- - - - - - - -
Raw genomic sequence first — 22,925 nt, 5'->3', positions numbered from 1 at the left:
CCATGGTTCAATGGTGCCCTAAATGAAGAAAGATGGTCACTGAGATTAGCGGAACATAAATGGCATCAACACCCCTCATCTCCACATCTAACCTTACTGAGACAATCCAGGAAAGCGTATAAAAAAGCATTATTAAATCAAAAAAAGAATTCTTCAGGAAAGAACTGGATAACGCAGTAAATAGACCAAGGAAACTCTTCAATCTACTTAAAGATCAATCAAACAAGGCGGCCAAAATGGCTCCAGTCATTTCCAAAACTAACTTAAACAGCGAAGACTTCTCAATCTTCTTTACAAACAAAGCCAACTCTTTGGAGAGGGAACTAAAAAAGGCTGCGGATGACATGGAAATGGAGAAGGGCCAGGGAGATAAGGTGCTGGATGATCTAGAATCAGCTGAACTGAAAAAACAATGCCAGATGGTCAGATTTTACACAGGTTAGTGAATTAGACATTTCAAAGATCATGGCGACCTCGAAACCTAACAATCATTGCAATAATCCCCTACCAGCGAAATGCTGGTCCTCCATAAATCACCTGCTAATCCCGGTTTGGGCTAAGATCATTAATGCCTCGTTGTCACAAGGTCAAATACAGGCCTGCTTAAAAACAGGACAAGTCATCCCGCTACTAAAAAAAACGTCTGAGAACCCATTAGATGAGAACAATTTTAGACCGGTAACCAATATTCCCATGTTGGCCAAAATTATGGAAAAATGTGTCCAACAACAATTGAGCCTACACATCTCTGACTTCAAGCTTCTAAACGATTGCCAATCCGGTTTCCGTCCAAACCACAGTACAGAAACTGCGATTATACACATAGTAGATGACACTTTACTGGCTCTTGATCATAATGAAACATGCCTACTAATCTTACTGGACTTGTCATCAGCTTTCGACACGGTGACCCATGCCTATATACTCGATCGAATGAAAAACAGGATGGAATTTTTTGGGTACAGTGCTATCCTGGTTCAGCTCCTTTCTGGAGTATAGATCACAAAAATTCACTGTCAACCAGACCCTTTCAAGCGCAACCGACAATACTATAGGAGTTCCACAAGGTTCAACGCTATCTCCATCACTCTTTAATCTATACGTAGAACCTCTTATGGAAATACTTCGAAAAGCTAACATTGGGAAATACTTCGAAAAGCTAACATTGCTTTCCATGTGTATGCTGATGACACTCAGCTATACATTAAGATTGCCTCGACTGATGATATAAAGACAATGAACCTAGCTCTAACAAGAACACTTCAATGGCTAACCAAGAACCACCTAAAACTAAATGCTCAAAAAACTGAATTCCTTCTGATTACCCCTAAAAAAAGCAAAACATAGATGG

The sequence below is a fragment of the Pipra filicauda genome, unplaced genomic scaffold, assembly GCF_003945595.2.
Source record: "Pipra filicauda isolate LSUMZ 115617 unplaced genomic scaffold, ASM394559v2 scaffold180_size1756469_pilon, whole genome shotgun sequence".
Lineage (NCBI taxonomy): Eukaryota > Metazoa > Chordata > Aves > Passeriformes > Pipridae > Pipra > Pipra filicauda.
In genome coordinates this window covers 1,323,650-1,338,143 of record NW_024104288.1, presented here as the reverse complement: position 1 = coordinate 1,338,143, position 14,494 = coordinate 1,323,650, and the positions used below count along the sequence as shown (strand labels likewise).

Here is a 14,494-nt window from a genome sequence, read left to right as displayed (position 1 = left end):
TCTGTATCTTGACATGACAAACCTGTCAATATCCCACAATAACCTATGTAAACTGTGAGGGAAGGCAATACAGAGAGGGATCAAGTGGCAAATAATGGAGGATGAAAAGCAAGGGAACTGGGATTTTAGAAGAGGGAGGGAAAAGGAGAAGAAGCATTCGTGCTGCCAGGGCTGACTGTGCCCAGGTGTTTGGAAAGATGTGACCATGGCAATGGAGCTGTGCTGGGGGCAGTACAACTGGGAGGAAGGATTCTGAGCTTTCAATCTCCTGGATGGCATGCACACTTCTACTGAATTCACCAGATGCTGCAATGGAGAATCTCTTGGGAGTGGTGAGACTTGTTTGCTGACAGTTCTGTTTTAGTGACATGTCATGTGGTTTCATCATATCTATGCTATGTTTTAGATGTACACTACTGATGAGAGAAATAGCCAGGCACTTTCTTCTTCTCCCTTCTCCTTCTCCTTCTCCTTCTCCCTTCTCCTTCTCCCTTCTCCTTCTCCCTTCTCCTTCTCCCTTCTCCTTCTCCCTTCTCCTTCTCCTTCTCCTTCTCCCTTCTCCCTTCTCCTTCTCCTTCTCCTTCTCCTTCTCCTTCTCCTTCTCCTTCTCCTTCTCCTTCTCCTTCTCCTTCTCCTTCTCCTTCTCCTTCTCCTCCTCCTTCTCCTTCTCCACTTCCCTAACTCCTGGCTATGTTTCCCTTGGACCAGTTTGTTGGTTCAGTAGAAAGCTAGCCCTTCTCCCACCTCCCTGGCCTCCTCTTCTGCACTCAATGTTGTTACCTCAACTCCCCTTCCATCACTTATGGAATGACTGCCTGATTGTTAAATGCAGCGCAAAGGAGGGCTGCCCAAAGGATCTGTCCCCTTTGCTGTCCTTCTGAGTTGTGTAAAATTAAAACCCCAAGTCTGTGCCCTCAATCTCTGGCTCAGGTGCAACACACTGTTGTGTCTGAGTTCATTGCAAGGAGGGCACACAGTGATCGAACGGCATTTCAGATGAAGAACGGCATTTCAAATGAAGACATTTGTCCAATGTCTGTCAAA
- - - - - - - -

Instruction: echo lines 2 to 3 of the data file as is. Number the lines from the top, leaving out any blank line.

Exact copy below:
CCATGGTTCAATGGTGCCCTAAATGAAGAAAGATGGTCACTGAGATTAGCGGAACATAAATGGCATCAACACCCCTCATCTCCACATCTAACCTTACTGAGACAATCCAGGAAAGCGTATAAAAAAGCATTATTAAATCAAAAAAAGAATTCTTCAGGAAAGAACTGGATAACGCAGTAAATAGACCAAGGAAACTCTTCAATCTACTTAAAGATCAATCAAACAAGGCGGCCAAAATGGCTCCAGTCATTTCCAAAACTAACTTAAACAGCGAAGACTTCTCAATCTTCTTTACAAACAAAGCCAACTCTTTGGAGAGGGAACTAAAAAAGGCTGCGGATGACATGGAAATGGAGAAGGGCCAGGGAGATAAGGTGCTGGATGATCTAGAATCAGCTGAACTGAAAAAACAATGCCAGATGGTCAGATTTTACACAGGTTAGTGAATTAGACATTTCAAAGATCATGGCGACCTCGAAACCTAACAATCATTGCAATAATCCCCTACCAGCGAAATGCTGGTCCTCCATAAATCACCTGCTAATCCCGGTTTGGGCTAAGATCATTAATGCCTCGTTGTCACAAGGTCAAATACAGGCCTGCTTAAAAACAGGACAAGTCATCCCGCTACTAAAAAAAACGTCTGAGAACCCATTAGATGAGAACAATTTTAGACCGGTAACCAATATTCCCATGTTGGCCAAAATTATGGAAAAATGTGTCCAACAACAATTGAGCCTACACATCTCTGACTTCAAGCTTCTAAACGATTGCCAATCCGGTTTCCGTCCAAACCACAGTACAGAAACTGCGATTATACACATAGTAGATGACACTTTACTGGCTCTTGATCATAATGAAACATGCCTACTAATCTTACTGGACTTGTCATCAGCTTTCGACACGGTGACCCATGCCTATATACTCGATCGAATGAAAAACAGGATGGAATTTTTTGGGTACAGTGCTATCCTGGTTCAGCTCCTTTCTGGAGTATAGATCACAAAAATTCACTGTCAACCAGACCCTTTCAAGCGCAACCGACAATACTATAGGAGTTCCACAAGGTTCAACGCTATCTCCATCACTCTTTAATCTATACGTAGAACCTCTTATGGAAATACTTCGAAAAGCTAACATTGGGAAATACTTCGAAAAGCTAACATTGCTTTCCATGTGTATGCTGATGACACTCAGCTATACATTAAGATTGCCTCGACTGATGATATAAAGACAATGAACCTAGCTCTAACAAGAACACTTCAATGGCTAACCAAGAACCACCTAAAACTAAATGCTCAAAAAACTGAATTCCTTCTGATTACCCCTAAAAAAAGCAAAACATAGATGG

The sequence below is a fragment of the Pipra filicauda genome, unplaced genomic scaffold, assembly GCF_003945595.2.